The number of Indian students in the U.S. has grown remarkably by more than 28% in the past one year to reach a new high of nearly 200,000, according to an official report released, Aug. 31, writes Lalit K. Jha. – @Siliconeer #Siliconeer #USIndiaRelations #Education #IndianStudentsinUS
Indian students totaled 192,723 this July, a report by the U.S. Immigration and Customs Enforcement said. But despite having peaked by 28.5% in the past one year, Indian students trailed their Chinese counterparts, who topped the list at 323,186.
China, however, experienced a growth of just 7.2% in the number of its students in the U.S. in the past one year.
There were 1.11 million international students with ‘F’ (academic) or ‘M’ (vocational) status studying in the U.S., said the report based on real-time data extracted from Student and Exchange Visitor Program (SEVP), part of the U.S. Immigration.
Based on the data from Student and Exchange Visitor Information System (SEVIS) on July 7, international student enrollment at U.S. schools increased 5.5% compared to July 2015.
In July this year, there were 8,673 U.S. schools with SEVP certification to enroll international students, a 2% decrease from the previous year.
Forty-two percent of international students studying in the U.S., equaling almost 467,000 individuals, were enrolled in science, technology, engineering and mathematics (STEM) courses, an increase of 15.2% from July 2015.
Approximately 407,000 international students from Asia pursued STEM studies, an increase of 17% since July 2015.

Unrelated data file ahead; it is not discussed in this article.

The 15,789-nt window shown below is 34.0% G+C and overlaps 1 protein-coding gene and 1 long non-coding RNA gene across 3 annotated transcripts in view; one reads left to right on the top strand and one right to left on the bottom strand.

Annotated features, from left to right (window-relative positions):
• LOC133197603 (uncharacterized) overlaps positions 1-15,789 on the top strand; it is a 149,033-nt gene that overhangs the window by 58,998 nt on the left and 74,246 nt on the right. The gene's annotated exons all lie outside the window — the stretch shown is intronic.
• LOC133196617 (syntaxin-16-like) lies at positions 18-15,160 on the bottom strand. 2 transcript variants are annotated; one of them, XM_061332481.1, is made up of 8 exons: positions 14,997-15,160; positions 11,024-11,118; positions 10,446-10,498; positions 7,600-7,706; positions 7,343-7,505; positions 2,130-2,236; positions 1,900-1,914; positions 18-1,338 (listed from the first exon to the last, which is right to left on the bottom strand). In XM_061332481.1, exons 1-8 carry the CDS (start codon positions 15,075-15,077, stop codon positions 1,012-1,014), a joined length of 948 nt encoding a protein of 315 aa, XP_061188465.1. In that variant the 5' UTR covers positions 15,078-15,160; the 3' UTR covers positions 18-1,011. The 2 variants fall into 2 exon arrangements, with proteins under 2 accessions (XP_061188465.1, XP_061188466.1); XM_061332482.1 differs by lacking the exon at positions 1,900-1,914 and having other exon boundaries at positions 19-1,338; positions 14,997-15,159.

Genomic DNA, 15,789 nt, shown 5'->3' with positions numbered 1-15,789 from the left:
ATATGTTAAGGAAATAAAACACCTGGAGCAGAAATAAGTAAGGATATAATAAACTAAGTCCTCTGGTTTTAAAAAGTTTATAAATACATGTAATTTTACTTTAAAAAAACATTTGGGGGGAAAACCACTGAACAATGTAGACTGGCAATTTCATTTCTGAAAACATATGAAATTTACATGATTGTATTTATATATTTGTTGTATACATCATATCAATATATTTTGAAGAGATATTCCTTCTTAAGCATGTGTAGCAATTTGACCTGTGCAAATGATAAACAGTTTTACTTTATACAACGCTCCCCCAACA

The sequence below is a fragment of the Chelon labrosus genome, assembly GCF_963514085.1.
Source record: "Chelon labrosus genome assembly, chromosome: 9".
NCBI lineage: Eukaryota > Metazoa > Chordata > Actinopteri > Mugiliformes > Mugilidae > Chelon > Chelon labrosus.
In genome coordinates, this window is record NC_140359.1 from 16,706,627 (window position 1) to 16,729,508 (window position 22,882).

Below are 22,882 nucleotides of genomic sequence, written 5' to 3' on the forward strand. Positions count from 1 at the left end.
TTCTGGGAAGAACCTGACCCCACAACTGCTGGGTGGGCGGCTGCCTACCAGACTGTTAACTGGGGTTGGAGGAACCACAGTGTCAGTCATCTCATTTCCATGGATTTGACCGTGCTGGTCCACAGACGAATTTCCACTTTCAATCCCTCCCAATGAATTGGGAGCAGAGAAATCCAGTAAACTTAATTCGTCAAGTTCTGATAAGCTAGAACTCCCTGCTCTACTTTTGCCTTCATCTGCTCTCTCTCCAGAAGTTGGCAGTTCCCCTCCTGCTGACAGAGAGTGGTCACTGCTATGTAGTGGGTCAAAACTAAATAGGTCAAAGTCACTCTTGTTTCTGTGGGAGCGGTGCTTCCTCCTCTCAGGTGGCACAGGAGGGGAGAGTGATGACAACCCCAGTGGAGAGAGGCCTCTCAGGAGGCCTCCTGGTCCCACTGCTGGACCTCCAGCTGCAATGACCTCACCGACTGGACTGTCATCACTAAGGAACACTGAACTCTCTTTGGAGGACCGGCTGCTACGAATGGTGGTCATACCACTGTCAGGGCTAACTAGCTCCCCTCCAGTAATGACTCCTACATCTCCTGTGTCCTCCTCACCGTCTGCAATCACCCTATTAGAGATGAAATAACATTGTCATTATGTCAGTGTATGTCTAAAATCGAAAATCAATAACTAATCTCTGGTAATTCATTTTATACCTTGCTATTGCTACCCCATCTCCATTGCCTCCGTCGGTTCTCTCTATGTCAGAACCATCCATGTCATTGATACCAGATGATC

In all, Asia accounted for 856,681 students an increase of 6.6%.
Interestingly, of all F&M students from India, a massive 83% pursue degrees in a STEM (science, technology, engineering and mathematics).
More STEM students are from India than any other country.
Whereas 68% of all F&M students who pursue mathematics and statistics coursework are from China, it said.
Among U.S. schools, New York University, the University of Southern California, Northeastern University, Arizona State University and Columbia University rank one through five for schools with the highest international student populations.
More than 10,000 international students were enrolled at each school in July.
Arkansas and New Hampshire saw the highest percentages in international student growth, at 20 and 19% respectively, compared to July 2015.
Another key feature of the report was that 77% of all international students were from Asia.
The top 10 countries of citizenship for international students included: China, India, South Korea, Saudi Arabia, Canada, Vietnam, Japan, Taiwan, Brazil and Mexico.